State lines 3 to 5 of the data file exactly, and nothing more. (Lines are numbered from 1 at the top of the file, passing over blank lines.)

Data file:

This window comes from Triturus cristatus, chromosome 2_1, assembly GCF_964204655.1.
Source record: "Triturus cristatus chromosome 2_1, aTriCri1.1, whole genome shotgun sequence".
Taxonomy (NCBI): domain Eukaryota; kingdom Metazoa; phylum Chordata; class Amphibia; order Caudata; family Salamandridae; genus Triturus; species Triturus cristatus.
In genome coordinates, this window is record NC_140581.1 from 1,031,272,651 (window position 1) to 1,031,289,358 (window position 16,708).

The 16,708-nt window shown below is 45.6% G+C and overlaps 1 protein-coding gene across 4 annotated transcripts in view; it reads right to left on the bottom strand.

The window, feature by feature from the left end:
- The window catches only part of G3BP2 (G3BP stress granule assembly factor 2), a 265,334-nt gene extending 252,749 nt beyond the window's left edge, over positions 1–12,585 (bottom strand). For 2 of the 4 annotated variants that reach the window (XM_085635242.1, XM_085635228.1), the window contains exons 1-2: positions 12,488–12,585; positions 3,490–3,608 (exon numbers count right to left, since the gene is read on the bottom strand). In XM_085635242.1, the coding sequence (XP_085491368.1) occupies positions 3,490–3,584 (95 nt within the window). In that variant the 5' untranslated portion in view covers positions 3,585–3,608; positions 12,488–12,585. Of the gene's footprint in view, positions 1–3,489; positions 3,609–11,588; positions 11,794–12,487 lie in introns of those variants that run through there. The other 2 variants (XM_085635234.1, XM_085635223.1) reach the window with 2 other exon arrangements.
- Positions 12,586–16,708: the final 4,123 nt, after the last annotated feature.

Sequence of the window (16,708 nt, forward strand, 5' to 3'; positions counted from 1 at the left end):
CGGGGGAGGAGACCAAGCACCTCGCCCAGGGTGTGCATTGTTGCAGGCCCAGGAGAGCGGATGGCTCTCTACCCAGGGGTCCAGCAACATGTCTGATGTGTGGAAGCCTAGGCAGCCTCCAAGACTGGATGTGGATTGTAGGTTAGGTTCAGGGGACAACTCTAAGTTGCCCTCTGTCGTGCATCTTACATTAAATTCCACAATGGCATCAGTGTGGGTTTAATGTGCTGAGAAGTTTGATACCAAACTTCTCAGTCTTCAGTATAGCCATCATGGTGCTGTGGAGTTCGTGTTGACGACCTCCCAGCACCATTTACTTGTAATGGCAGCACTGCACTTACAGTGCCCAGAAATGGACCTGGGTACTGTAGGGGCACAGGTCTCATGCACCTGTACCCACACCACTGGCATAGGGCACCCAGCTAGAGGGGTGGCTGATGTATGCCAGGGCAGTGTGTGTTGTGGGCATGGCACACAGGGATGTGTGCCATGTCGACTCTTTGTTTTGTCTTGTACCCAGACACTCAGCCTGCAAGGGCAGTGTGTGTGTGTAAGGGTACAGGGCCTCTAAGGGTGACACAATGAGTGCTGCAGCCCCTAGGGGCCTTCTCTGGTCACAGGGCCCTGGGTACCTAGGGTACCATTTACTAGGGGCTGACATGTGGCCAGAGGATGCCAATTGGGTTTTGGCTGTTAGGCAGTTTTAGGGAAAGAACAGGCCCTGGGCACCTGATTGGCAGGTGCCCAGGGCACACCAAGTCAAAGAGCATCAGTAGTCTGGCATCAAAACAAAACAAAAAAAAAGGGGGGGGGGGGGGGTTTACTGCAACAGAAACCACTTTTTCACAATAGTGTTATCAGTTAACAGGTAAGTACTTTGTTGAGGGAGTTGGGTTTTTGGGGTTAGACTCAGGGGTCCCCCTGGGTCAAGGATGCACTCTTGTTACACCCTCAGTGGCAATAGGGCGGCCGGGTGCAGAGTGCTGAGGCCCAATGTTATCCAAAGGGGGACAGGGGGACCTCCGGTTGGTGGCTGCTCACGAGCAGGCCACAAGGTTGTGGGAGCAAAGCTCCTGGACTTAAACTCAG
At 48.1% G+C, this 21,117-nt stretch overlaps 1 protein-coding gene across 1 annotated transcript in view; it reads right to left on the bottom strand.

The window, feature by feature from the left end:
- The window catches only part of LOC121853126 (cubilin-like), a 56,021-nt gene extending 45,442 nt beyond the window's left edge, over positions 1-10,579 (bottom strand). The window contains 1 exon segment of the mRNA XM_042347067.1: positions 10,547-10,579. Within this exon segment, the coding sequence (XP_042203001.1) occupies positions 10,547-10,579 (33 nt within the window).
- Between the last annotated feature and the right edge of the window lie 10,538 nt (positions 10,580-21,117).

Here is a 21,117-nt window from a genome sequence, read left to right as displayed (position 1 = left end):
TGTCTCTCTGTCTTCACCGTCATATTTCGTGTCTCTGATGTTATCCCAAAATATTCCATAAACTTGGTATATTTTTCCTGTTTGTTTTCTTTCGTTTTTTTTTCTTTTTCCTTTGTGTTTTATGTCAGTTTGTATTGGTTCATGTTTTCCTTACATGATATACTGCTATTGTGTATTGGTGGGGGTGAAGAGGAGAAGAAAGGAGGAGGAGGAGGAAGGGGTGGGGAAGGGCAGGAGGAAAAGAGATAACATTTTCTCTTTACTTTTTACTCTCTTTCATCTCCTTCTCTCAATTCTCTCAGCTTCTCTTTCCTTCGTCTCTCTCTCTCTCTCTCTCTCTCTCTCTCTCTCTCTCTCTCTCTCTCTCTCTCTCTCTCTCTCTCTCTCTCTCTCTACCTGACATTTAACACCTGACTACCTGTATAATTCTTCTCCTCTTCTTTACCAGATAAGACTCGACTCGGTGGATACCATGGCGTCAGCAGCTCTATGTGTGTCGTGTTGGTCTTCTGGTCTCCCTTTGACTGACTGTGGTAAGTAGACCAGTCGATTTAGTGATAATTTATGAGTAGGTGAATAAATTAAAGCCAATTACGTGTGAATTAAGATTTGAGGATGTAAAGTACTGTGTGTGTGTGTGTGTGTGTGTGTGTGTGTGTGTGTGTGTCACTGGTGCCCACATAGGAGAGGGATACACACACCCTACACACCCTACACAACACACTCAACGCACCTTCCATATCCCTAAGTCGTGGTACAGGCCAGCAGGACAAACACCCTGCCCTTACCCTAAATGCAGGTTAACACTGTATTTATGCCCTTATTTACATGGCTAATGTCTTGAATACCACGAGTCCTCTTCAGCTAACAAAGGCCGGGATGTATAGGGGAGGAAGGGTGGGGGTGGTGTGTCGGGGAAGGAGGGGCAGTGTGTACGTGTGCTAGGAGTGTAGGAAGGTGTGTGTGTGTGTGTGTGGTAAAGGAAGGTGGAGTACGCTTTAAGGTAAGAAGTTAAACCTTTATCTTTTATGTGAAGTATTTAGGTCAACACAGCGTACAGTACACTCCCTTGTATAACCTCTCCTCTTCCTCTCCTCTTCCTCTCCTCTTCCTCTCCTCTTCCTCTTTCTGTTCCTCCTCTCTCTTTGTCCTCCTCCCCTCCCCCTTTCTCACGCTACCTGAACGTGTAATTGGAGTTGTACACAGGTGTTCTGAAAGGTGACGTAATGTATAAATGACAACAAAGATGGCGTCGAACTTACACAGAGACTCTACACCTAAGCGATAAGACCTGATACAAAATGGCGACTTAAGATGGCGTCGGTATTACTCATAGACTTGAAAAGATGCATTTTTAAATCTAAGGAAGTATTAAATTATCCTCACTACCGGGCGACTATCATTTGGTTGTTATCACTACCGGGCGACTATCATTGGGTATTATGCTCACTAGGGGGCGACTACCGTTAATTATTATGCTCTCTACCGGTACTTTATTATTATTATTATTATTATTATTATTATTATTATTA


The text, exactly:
Taxonomy (NCBI): domain Eukaryota; kingdom Metazoa; phylum Chordata; class Amphibia; order Caudata; family Salamandridae; genus Triturus; species Triturus cristatus.
In genome coordinates, this window is record NC_140581.1 from 1,031,272,651 (window position 1) to 1,031,289,358 (window position 16,708).

The 16,708-nt window shown below is 45.6% G+C and overlaps 1 protein-coding gene across 4 annotated transcripts in view; it reads right to left on the bottom strand.